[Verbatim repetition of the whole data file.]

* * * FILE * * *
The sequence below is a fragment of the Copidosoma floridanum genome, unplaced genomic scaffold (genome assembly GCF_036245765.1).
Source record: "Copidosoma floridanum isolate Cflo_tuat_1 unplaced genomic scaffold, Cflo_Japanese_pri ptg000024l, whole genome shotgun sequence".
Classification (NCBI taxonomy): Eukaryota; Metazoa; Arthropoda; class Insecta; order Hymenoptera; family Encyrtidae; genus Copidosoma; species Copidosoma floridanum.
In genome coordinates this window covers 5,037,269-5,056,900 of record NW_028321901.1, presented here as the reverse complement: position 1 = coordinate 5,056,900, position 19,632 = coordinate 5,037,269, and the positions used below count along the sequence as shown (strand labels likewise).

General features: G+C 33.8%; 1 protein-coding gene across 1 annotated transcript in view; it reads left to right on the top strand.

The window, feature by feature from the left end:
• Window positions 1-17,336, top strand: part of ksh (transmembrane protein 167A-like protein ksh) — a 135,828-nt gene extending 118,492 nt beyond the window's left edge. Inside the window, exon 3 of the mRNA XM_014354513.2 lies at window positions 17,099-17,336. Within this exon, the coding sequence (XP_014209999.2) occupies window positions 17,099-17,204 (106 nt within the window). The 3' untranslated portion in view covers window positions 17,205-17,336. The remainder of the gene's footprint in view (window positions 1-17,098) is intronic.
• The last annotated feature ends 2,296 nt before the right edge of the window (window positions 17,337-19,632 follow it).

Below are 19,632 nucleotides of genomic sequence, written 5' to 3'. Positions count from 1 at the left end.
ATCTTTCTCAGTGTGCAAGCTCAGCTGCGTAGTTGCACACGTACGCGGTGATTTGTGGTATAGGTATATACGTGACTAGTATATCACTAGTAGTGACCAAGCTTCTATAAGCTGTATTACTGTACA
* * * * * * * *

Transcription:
The sequence below is a fragment of the Copidosoma floridanum genome, unplaced genomic scaffold (genome assembly GCF_036245765.1).
Source record: "Copidosoma floridanum isolate Cflo_tuat_1 unplaced genomic scaffold, Cflo_Japanese_pri ptg000024l, whole genome shotgun sequence".
Classification (NCBI taxonomy): Eukaryota; Metazoa; Arthropoda; class Insecta; order Hymenoptera; family Encyrtidae; genus Copidosoma; species Copidosoma floridanum.
In genome coordinates this window covers 5,037,269-5,056,900 of record NW_028321901.1, presented here as the reverse complement: position 1 = coordinate 5,056,900, position 19,632 = coordinate 5,037,269, and the positions used below count along the sequence as shown (strand labels likewise).

General features: G+C 33.8%; 1 protein-coding gene across 1 annotated transcript in view; it reads left to right on the top strand.

The window, feature by feature from the left end:
• Window positions 1-17,336, top strand: part of ksh (transmembrane protein 167A-like protein ksh) — a 135,828-nt gene extending 118,492 nt beyond the window's left edge. Inside the window, exon 3 of the mRNA XM_014354513.2 lies at window positions 17,099-17,336. Within this exon, the coding sequence (XP_014209999.2) occupies window positions 17,099-17,204 (106 nt within the window). The 3' untranslated portion in view covers window positions 17,205-17,336. The remainder of the gene's footprint in view (window positions 1-17,098) is intronic.
• The last annotated feature ends 2,296 nt before the right edge of the window (window positions 17,337-19,632 follow it).

Below are 19,632 nucleotides of genomic sequence, written 5' to 3'. Positions count from 1 at the left end.
ATCTTTCTCAGTGTGCAAGCTCAGCTGCGTAGTTGCACACGTACGCGGTGATTTGTGGTATAGGTATATACGTGACTAGTATATCACTAGTAGTGACCAAGCTTCTATAAGCTGTATTACTGTACA